• combat all cultural and religious relativism, which still often prevents women and young girls from reaching their full potential and participating equally in the development of their society;
  • combat discrimination against women and genderbased violence;
  • promote “positive measures” to achieve balanced participation of women and men in public, political and economic life;
  • make education and training of girls and women a priority issue and place emphasis on promoting an equal role for women and girls in education programmes.
26 The Assembly should invite the Committee of Ministers to mainstream gender equality aspects urgently into the intercultural and inter-religious dialogue activities of the Council of Europe and, in particular, to:
  • take action to raise awareness among representatives of religions and civil society in this area while rejecting all cultural and/or religious relativism;
  • develop programmes aimed at promoting participation by women in intercultural and inter-religious dialogue.
27 The Assembly should, in addition, invite the Committee of Ministers to make a separate effort to strengthen the role of women in modern societies and, in particular, to:
  • make a review of possible measures (best practice and new suggestions) aimed at strengthening the role of women in modern societies, including in intercultural and inter-religious dialogue;
  • hold a major Council of Europe conference on the subject, to which all stakeholders would be invited (including both women and men, governmental, parliamentary and civil society representatives, as well as religious leaders) and which would set a progressive agenda based on common values aimed at strengthening the role of women in society;
  • carry out periodic monitoring of the progress achieved on this agenda.
28 Finally, the Assembly should start to lobby more decisively for the holding of a 5th UN World Conference on Women, as promoted by the Assembly in Recommendation 1716 (2005).

Reporting committee: Committee on Equal Opportunities for Women and Men.

Reference to committee: Doc. 10999 and Reference No. 3270 of 2 October 2006.

Draft resolution and draft recommendation unanimously adopted by the committee on 29 April 2008.

Members of the committee: Mr Steingrímur J. Sigfússon (Chairperson), Mr José Mendes Bota (1st Vice-Chairperson), Mrs Ingrīda Circene (2nd Vice-Chairperson), Mrs Anna Čurdová (3rd Vice-Chairperson), Mr Frank Aaen, Mr John Austin, Mr Lokman Ayva, Ms Marieluise Beck, Mrs Anna Benaki, Mrs Oksana Bilozir (alternate: Ms Herasym’yuk), Mrs Olena Bondarenko, Mr Pedrag Bošcović, Mr Jean-Guy Branger, Mr Igor Chernyshenko, Mr James Clappison (alternate: Ms McCafferty), Mrs Minodora Cliveti, Mr Ignacio Cosidó Gutiérrez (alternate: Mr Blanco), Ms Diana Çuli, Mr Ivica Dačiċ, Mr Marcello Dell’utri, Mr José Luiz Del Roio, Mrs Lydie Err, Mrs Catherine Fautrier, Mrs Mirjana Ferić-Vac, Mrs Maria Emelina Fernández Soriano, Ms Sonia Fertuzinhos, Mrs Alena Gajdůšková, Mrs Ruth Genner (alternate: Mr Müri), Mrs Svetlana Goryacheva (alternate: Mr Lebedev), Mrs Claude Greff, Mr Attila Gruber, Mrs Carina Hägg, Mr Ilie Ilacu, Mrs Fatme Ilyaz, Ms Nataša Jovanoviċ, Mrs Birgen Kele, Mrs Krista Kiuru, Mrs Irine Kurdadzé, Mrs Angela Leahu, Mr Terry Leyden, Mrs Mirjana Malić, Mrs Nursuna Memecan, Mrs Danguté Mikutiené, Mrs Ilinka Mitreva, Mr Burkhardt Müller-Sönksen, Mrs Christine Muttonen, Mrs Hermine Naghdalyan, Mr Gebhard Negele, Mrs Yuliya Novikova (alternate: Mr Popescu), Mr Mark Oaten, Mr Kent Olsson, Mr Jaroslav Paška, Mrs Maria Agostina Pellegatta, Mrs Antigoni Papadopoulos, Mr Claudio Podeschi, Mrs Majda Potrata, Mr Jeffrey Pullicino Orlando, Mr Frédéric Reiss, Mrs Mailis Reps, Ms Jadwiga Rotnicka (alternate: Ms Nykiel), Mrs Marlene Rupprecht, Mrs Klára Sándor, Mr Giannicola Sinisi, Ms Miet Smet, Mrs Darinka Stantcheva, Mrs Tineke Strik, Mr Michał Stuligrosz, Mrs Doris Stump, Mr Han Ten Broeke, Mr Vasile Ioan Dănuţ Ungureanu, Mrs Tatiana Volozhinskaya, Mr Marek Wikiński, Mr Paul Wille, Mrs Betty Williams, Mr Gert Winkelmeier, Ms Karin S. Woldseth, Mrs Gisela Wurm, Mr Vladimir Zhidkikh, Mrs Anna Roudoula Zissi.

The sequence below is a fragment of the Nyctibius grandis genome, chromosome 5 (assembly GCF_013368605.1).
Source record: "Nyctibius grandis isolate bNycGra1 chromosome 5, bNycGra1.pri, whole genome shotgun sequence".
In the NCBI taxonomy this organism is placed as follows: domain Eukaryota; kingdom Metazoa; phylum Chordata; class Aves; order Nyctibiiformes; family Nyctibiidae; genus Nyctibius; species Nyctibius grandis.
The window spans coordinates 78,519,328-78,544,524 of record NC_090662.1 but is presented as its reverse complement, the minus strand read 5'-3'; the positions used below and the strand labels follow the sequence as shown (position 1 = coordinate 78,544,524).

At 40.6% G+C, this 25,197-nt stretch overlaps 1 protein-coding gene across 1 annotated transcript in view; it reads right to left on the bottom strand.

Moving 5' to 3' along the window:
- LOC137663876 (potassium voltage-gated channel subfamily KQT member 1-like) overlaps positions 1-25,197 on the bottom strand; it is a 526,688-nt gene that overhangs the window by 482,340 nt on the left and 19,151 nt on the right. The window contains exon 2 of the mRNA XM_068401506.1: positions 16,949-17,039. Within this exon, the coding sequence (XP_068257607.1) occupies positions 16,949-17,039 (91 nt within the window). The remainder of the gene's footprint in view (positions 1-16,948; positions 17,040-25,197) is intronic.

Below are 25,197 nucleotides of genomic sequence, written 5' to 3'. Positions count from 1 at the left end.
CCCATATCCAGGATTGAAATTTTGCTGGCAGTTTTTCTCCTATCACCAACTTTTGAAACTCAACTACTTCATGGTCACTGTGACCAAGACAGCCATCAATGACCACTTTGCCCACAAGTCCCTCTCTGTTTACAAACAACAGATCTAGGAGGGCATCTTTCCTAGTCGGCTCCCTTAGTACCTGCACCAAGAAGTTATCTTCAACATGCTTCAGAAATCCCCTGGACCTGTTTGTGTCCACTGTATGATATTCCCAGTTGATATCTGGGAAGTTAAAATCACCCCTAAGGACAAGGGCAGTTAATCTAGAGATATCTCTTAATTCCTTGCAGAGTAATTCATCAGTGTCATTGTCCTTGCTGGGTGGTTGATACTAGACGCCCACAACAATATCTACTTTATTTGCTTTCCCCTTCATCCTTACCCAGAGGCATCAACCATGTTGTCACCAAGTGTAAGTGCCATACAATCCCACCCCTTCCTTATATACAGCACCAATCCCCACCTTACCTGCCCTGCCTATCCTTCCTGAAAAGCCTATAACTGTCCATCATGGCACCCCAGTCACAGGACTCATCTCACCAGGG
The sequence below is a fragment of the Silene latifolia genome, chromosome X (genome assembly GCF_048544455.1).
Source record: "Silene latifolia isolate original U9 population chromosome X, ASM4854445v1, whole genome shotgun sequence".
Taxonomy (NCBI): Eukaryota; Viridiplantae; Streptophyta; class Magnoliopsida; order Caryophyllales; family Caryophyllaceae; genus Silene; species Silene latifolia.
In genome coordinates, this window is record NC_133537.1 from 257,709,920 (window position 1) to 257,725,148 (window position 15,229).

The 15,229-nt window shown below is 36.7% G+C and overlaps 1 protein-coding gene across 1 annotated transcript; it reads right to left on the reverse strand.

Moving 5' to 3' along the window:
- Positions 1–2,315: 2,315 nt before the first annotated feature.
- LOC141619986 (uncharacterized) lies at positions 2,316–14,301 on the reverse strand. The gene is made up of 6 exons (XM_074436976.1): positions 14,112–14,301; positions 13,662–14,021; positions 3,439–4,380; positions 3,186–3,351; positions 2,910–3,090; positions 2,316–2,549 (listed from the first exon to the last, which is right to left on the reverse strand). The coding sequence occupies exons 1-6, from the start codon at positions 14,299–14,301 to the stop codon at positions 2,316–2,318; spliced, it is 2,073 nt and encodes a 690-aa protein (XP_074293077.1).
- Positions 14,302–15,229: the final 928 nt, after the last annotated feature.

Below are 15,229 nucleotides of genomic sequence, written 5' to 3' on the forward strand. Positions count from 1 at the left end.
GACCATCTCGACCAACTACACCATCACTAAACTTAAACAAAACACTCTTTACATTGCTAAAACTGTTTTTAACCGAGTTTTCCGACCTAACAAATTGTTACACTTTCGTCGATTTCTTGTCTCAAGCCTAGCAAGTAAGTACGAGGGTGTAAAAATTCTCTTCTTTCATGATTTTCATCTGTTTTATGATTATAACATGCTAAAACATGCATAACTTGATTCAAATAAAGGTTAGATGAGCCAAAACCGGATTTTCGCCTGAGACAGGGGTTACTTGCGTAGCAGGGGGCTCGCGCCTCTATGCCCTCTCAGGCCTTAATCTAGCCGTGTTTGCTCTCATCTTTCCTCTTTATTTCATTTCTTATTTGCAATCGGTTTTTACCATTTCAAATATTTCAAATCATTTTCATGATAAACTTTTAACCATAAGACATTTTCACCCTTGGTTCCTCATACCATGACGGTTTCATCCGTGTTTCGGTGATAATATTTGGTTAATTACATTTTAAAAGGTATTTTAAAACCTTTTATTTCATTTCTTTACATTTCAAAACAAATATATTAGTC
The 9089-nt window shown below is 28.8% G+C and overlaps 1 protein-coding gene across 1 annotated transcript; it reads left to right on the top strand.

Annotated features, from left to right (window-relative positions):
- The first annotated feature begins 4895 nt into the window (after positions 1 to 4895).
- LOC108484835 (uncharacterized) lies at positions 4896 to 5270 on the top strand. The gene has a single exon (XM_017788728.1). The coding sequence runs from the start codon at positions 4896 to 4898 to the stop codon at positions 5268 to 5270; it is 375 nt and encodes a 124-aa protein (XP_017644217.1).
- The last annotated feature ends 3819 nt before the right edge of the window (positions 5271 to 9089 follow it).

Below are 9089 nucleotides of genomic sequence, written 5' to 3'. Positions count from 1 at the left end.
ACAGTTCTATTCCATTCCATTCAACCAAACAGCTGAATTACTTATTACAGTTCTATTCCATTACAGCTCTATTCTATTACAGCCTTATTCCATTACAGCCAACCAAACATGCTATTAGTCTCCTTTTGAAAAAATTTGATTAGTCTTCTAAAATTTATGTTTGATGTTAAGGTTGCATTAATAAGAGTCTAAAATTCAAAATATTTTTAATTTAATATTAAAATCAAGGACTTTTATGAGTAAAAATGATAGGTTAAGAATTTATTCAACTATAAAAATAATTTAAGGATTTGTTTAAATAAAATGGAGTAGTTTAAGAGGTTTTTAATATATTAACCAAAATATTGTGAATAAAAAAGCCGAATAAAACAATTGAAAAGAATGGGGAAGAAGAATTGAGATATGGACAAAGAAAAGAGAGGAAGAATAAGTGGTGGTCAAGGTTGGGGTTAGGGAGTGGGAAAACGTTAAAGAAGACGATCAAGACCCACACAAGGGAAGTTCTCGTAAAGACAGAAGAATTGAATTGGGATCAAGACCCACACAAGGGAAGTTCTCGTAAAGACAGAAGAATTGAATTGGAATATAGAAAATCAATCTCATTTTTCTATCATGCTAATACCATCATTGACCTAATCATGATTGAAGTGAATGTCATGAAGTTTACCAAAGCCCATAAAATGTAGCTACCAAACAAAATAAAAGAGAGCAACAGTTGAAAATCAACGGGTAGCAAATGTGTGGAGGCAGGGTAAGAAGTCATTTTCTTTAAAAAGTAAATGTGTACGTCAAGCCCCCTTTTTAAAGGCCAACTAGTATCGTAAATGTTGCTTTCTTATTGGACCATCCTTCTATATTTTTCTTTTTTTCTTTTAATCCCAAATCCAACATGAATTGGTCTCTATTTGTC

NB: The names of the members present at the meeting are printed in bold.

See 21st Sitting, 24 June 2008 (adoption of the draft resolution and draft recommendation, as amended); and Resolution 1615 and Recommendation 1838.